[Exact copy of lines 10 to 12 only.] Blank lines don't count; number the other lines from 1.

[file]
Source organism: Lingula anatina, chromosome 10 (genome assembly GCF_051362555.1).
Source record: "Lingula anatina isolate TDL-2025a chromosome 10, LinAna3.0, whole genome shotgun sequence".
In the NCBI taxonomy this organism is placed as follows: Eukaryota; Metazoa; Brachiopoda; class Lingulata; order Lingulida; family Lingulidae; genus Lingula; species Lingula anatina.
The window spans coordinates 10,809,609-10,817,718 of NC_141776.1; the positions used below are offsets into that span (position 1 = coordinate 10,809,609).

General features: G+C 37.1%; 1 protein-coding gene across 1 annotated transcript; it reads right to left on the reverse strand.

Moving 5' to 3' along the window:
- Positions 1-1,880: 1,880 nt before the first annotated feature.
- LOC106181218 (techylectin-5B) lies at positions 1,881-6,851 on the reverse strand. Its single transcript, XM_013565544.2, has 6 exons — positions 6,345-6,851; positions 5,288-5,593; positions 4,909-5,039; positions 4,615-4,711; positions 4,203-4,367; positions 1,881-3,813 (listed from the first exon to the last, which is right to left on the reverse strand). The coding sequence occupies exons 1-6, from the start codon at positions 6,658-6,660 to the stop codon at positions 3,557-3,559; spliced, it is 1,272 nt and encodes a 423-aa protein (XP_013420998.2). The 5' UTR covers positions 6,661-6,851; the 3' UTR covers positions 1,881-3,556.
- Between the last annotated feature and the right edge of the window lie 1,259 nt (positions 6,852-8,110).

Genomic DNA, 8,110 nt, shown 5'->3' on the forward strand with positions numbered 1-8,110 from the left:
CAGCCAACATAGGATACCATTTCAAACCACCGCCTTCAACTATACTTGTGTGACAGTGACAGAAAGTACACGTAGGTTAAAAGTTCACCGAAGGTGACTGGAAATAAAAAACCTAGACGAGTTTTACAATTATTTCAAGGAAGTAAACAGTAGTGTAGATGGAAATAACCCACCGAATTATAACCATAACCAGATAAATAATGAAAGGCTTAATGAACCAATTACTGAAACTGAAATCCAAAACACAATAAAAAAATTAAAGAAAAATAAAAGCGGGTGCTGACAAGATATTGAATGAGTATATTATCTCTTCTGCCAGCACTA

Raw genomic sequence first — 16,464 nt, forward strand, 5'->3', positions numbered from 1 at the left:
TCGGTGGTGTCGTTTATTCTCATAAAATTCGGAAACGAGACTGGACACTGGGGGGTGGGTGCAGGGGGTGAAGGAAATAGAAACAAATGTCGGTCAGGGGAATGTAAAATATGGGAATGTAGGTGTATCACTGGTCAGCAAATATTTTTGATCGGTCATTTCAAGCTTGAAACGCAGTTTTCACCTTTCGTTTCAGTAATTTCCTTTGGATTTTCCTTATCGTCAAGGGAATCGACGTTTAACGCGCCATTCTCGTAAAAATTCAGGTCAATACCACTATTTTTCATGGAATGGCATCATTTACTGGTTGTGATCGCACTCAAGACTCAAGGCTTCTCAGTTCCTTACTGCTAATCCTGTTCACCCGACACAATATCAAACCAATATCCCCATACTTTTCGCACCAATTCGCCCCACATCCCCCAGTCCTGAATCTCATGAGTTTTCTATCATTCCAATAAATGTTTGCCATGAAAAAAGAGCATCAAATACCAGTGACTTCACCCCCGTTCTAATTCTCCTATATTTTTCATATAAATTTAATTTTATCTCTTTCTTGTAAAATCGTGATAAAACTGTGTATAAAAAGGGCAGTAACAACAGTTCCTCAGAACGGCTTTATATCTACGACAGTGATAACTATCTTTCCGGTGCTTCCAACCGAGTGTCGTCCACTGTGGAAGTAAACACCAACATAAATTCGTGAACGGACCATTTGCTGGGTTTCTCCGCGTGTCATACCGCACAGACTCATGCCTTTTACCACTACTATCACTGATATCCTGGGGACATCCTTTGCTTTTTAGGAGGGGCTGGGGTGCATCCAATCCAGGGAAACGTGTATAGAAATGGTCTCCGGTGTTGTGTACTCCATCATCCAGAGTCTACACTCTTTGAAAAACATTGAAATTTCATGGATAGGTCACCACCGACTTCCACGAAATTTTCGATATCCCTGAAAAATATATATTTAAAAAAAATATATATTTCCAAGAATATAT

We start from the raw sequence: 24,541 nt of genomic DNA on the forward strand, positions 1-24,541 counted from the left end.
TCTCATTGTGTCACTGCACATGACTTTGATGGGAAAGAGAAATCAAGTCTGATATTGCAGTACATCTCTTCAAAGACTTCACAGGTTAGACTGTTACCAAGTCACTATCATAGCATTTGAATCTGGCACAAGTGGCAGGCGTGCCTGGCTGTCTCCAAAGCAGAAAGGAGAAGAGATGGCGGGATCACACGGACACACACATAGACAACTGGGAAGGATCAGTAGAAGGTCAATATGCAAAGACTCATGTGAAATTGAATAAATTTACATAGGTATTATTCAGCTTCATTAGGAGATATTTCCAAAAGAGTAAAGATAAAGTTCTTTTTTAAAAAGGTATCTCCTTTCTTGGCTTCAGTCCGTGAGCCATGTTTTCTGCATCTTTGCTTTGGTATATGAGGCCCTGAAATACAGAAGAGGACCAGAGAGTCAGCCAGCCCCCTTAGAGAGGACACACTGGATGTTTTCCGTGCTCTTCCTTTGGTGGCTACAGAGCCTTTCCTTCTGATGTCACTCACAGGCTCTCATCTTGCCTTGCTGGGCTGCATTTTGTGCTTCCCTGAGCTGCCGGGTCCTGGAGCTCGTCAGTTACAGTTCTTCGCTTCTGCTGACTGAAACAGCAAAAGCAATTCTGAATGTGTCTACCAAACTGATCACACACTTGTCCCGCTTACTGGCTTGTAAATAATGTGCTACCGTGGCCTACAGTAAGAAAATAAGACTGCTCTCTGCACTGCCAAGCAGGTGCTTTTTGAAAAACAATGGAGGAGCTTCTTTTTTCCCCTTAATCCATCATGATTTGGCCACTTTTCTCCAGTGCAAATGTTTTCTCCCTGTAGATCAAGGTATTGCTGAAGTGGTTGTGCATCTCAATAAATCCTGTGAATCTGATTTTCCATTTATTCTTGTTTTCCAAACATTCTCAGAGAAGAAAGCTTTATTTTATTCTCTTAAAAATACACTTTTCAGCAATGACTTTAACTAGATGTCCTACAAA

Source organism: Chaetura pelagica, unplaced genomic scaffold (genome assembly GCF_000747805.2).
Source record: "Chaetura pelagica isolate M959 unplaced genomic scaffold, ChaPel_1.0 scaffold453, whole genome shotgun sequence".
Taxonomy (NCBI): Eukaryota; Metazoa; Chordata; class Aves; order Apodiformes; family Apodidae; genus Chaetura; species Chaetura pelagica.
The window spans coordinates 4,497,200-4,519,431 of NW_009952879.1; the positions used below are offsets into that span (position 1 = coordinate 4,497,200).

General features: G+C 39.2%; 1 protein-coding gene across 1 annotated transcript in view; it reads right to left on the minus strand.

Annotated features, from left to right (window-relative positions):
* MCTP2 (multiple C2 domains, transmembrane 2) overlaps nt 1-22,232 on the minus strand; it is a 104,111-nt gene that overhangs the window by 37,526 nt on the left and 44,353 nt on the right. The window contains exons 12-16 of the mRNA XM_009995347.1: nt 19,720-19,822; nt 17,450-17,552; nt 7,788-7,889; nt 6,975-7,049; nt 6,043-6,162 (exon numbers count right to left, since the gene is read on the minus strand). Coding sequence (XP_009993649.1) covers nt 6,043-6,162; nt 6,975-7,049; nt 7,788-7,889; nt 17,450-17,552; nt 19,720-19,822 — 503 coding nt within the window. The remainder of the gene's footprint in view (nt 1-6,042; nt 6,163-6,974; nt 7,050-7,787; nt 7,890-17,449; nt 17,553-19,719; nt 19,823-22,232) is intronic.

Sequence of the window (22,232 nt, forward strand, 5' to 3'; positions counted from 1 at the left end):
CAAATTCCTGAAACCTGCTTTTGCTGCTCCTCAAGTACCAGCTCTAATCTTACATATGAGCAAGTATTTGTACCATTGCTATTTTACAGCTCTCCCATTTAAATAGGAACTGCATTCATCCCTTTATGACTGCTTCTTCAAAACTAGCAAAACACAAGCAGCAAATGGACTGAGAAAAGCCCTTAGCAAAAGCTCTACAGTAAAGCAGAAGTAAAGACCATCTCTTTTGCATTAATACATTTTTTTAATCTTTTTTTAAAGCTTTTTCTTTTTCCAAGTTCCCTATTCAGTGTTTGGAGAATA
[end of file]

Genomic DNA, 8,110 nt, shown 5'->3' on the forward strand with positions numbered 1-8,110 from the left:
CAGCCAACATAGGATACCATTTCAAACCACCGCCTTCAACTATACTTGTGTGACAGTGACAGAAAGTACACGTAGGTTAAAAGTTCACCGAAGGTGACTGGAAATAAAAAACCTAGACGAGTTTTACAATTATTTCAAGGAAGTAAACAGTAGTGTAGATGGAAATAACCCACCGAATTATAACCATAACCAGATAAATAATGAAAGGCTTAATGAACCAATTACTGAAACTGAAATCCAAAACACAATAAAAAAATTAAAGAAAAATAAAAGCGGGTGCTGACAAGATATTGAATGAGTATATTATCTCTTCTGCCAGCACTA

Raw genomic sequence first — 16,464 nt, forward strand, 5'->3', positions numbered from 1 at the left: